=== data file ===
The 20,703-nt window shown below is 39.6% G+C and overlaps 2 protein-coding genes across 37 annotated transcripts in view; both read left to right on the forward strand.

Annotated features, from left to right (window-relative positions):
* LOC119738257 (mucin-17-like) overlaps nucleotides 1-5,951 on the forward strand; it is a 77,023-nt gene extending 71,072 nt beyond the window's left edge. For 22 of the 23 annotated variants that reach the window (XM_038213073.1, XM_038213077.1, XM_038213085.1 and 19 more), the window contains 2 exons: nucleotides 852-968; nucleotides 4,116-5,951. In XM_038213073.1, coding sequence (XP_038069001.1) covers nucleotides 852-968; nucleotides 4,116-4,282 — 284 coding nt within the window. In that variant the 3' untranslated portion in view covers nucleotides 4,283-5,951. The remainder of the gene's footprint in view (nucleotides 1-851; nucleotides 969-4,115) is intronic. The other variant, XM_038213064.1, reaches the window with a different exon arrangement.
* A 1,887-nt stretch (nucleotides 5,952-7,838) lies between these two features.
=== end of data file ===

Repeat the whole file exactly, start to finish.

The 20,703-nt window shown below is 39.6% G+C and overlaps 2 protein-coding genes across 37 annotated transcripts in view; both read left to right on the forward strand.

Annotated features, from left to right (window-relative positions):
* LOC119738257 (mucin-17-like) overlaps nucleotides 1-5,951 on the forward strand; it is a 77,023-nt gene extending 71,072 nt beyond the window's left edge. For 22 of the 23 annotated variants that reach the window (XM_038213073.1, XM_038213077.1, XM_038213085.1 and 19 more), the window contains 2 exons: nucleotides 852-968; nucleotides 4,116-5,951. In XM_038213073.1, coding sequence (XP_038069001.1) covers nucleotides 852-968; nucleotides 4,116-4,282 — 284 coding nt within the window. In that variant the 3' untranslated portion in view covers nucleotides 4,283-5,951. The remainder of the gene's footprint in view (nucleotides 1-851; nucleotides 969-4,115) is intronic. The other variant, XM_038213064.1, reaches the window with a different exon arrangement.
* A 1,887-nt stretch (nucleotides 5,952-7,838) lies between these two features.